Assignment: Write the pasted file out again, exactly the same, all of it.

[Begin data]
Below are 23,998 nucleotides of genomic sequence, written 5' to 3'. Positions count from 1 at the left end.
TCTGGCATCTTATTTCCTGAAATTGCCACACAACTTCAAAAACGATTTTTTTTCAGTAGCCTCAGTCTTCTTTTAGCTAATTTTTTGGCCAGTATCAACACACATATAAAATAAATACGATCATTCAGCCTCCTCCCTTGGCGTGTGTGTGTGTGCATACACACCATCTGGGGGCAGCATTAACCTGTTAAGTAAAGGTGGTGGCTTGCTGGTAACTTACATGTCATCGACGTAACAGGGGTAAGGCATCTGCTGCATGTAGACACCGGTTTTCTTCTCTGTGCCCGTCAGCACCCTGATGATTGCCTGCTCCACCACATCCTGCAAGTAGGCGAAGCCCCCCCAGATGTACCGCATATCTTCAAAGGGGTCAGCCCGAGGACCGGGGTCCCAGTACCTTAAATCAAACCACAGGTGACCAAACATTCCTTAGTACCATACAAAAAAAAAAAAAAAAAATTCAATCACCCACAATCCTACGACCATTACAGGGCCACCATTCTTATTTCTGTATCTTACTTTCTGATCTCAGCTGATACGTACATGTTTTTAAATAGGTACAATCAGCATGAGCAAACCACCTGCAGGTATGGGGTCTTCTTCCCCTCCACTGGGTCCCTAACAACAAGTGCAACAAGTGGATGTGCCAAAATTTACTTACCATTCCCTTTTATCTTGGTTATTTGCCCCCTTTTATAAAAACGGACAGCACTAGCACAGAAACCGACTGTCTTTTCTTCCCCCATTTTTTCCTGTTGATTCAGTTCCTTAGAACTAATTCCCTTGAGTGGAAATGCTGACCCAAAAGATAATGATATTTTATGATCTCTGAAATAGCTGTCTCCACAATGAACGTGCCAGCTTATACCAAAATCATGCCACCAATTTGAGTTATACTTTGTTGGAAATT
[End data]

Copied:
Below are 23,998 nucleotides of genomic sequence, written 5' to 3'. Positions count from 1 at the left end.
TCTGGCATCTTATTTCCTGAAATTGCCACACAACTTCAAAAACGATTTTTTTTCAGTAGCCTCAGTCTTCTTTTAGCTAATTTTTTGGCCAGTATCAACACACATATAAAATAAATACGATCATTCAGCCTCCTCCCTTGGCGTGTGTGTGTGTGCATACACACCATCTGGGGGCAGCATTAACCTGTTAAGTAAAGGTGGTGGCTTGCTGGTAACTTACATGTCATCGACGTAACAGGGGTAAGGCATCTGCTGCATGTAGACACCGGTTTTCTTCTCTGTGCCCGTCAGCACCCTGATGATTGCCTGCTCCACCACATCCTGCAAGTAGGCGAAGCCCCCCCAGATGTACCGCATATCTTCAAAGGGGTCAGCCCGAGGACCGGGGTCCCAGTACCTTAAATCAAACCACAGGTGACCAAACATTCCTTAGTACCATACAAAAAAAAAAAAAAAAAATTCAATCACCCACAATCCTACGACCATTACAGGGCCACCATTCTTATTTCTGTATCTTACTTTCTGATCTCAGCTGATACGTACATGTTTTTAAATAGGTACAATCAGCATGAGCAAACCACCTGCAGGTATGGGGTCTTCTTCCCCTCCACTGGGTCCCTAACAACAAGTGCAACAAGTGGATGTGCCAAAATTTACTTACCATTCCCTTTTATCTTGGTTATTTGCCCCCTTTTATAAAAACGGACAGCACTAGCACAGAAACCGACTGTCTTTTCTTCCCCCATTTTTTCCTGTTGATTCAGTTCCTTAGAACTAATTCCCTTGAGTGGAAATGCTGACCCAAAAGATAATGATATTTTATGATCTCTGAAATAGCTGTCTCCACAATGAACGTGCCAGCTTATACCAAAATCATGCCACCAATTTGAGTTATACTTTGTTGGAAATT